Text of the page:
Do you ever buy more strawberries than you can eat? It happens to me often enough during berry season, especially when I see huge tubs of berries on sale.
The problem is that often when they are on sale, they don't have many days left in them, so you need to use them up right away.
My mother, bless her heart, has the perfect solution for too much fruit. She makes small batch jams in her microwave. She does it with the plums and figs from her trees (see her Microwave Fig Jam).
This week I had a big container of strawberries that needed to get eaten or used, so I decided to use mom's microwave method to make a quick batch of jam. Excellent!
It's so easy. All you need are strawberries, sugar, and lemon juice (I added orange zest because it gives the strawberries some lift). And you need a large Pyrex or microwave safe mixing bowl.
After you've let the strawberries sit for a bit in the sugar to draw out their moisture, it only takes 15 minutes in the microwave on high to make!
2 1/2 cups of quartered berries will yield about 1 1/2 cups of jam. No candy thermometers needed, or big canning pots. No making dozens of jars to store for the winter or give away.
This approach makes a really small batch. But sometimes (usually) that's all we need!
Microwave Strawberry Jam
The best strawberries for making strawberry jam are those that are firm and not soft, overly ripe, or too sweet.
You can sub 1/2 cup of the strawberries for 1/2 cup of chopped orange segments for more orange flavor. Just don't use more than 2 1/2 cups of fruit or your bowl may overflow in the microwave.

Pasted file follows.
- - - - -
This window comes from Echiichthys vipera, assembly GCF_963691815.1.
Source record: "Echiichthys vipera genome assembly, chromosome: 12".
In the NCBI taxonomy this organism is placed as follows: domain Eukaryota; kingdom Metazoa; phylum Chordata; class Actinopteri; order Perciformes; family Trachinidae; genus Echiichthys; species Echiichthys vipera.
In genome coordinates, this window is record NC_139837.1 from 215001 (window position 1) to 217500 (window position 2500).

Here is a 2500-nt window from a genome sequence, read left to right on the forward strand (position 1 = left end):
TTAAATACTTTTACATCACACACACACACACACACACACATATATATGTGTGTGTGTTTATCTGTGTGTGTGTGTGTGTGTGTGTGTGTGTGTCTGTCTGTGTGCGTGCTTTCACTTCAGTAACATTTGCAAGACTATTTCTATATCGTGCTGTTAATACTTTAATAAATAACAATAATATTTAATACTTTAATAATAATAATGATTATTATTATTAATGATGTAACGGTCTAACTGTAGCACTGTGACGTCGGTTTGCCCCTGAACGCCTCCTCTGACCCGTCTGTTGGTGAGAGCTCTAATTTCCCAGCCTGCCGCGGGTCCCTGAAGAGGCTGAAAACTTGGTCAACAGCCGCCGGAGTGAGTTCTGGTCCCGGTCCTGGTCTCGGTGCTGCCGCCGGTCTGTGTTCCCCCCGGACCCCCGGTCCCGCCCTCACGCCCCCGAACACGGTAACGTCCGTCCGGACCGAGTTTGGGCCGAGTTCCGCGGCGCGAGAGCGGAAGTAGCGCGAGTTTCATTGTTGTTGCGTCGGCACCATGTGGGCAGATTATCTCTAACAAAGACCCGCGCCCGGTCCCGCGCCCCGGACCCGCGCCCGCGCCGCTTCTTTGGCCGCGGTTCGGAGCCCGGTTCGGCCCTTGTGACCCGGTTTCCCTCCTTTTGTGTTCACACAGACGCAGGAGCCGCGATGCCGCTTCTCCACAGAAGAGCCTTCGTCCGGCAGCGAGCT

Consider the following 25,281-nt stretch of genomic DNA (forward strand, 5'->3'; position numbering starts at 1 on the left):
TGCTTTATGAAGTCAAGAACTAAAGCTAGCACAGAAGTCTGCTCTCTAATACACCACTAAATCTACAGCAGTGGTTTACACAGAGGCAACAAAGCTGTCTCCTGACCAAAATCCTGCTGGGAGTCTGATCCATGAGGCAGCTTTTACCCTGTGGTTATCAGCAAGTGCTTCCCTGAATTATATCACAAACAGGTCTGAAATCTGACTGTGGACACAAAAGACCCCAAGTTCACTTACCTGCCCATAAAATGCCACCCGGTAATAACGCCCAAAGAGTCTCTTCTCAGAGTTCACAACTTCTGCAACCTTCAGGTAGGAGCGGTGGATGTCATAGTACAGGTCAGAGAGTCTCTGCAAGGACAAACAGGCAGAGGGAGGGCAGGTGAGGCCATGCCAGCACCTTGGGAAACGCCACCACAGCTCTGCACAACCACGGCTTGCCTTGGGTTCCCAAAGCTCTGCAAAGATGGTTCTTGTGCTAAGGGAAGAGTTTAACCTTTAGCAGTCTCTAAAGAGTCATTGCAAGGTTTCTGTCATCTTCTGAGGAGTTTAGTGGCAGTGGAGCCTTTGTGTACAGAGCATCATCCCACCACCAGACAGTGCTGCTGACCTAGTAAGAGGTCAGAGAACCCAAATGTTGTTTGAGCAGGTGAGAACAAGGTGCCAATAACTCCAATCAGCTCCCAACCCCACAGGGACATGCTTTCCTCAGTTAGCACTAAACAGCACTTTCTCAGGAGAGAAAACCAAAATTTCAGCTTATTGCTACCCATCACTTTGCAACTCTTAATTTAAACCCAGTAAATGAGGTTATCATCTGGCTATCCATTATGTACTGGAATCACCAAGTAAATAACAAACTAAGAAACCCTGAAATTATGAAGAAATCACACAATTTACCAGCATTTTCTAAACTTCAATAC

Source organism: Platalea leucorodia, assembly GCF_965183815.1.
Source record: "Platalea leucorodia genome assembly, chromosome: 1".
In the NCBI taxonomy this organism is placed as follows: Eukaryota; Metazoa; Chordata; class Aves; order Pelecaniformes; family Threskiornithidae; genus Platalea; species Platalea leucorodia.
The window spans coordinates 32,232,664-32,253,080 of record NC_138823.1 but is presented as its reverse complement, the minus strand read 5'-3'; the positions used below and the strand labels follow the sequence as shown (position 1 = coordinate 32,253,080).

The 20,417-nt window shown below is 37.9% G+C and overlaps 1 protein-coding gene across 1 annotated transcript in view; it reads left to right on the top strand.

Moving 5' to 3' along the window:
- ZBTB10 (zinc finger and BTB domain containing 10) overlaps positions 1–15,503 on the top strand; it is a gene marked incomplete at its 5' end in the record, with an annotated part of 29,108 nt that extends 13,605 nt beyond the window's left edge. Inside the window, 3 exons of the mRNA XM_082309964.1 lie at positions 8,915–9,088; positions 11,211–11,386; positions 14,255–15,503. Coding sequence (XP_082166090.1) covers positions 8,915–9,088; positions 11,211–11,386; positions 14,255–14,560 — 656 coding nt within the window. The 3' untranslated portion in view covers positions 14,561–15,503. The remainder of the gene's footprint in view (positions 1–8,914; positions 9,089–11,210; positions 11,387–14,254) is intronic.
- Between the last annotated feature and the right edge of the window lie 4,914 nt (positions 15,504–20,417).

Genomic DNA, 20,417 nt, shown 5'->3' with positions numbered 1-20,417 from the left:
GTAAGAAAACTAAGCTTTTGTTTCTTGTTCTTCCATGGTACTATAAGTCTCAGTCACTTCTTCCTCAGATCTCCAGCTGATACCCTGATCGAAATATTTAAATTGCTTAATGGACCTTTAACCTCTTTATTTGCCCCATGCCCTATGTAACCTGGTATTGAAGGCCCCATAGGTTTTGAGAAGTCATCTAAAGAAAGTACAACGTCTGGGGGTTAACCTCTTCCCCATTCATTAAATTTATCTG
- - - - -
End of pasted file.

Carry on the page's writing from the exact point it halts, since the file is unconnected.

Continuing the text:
You can swap out some of the lemon juice with balsamic vinegar.
A tiny pinch of finely ground black pepper added in step 1 can add some zing to the jam.
2 1/2 cups strawberries, hulled and quartered (from about 1 pound)
2 teaspoons orange zest
2 tablespoons lemon juice
1/2 cup sugar (can reduce to 1/4 cup if you would like your jam less sweet)
Toss berries with orange zest, lemon juice, sugar:
Place the quartered strawberries, orange zest, lemon juice, and sugar in a large microwave-safe bowl (at least 10 cup capacity) or 8-cup Pyrex measuring cup.
Gently toss to combine so that the strawberries are well coated with the sugar. Let sit for 30 minutes at room temp to macerate.
Microwave in 5 min intervals:
Place bowl with strawberries on a plate (to catch possible overflow) in your microwave oven. Cook on high for intervals of 5 minutes each, gently stirring after each 5 minute interval.
In my 1650 Watt microwave, I use 3 intervals of 5 minutes each for a total of 15 minutes. If you have a lower powered microwave, you may need to cook longer, or if you have a higher powered microwave, you may need less time.
Pay attention so that the mixture doesn't overflow. If it bubbles up too much and begins to overflow, put the mixture in a larger (microwave safe) bowl and continue.
The jam mixture will be ready when the liquid in it thickens slightly and gets syrupy. Because it is hot, it will not be thick like regular jam. As it cools it should thicken.
Pour into jar, let cool, then chill:
Pour the hot jam into a jar. Let cool to room temperature then store in the refrigerator.
If the jam is too loose and watery even after it has chilled, it may need to be microwaved for several minutes longer.
If you want your jam to be shelf stable, use the full amount of recommended sugar (1/2 cup), use sterilized jars and lids, and leave 1/4 inch headspace from the top of the jar. Otherwise, store in the refrigerator, or freeze (leaving an inch headspace in the jar to account for the expansion of the liquid as it freezes into ice).
|Nutrition Facts (per serving)|
|Amount per serving|
|% Daily Value*|
|Total Fat 0g||0%|
|Saturated Fat 0g||0%|
|Total Carbohydrate 11g||4%|
|Dietary Fiber 1g||3%|
|Total Sugars 10g|
|Vitamin C 22mg||110%|
|*The % Daily Value (DV) tells you how much a nutrient in a food serving contributes to a daily diet. 2,000 calories a day is used for general nutrition advice.|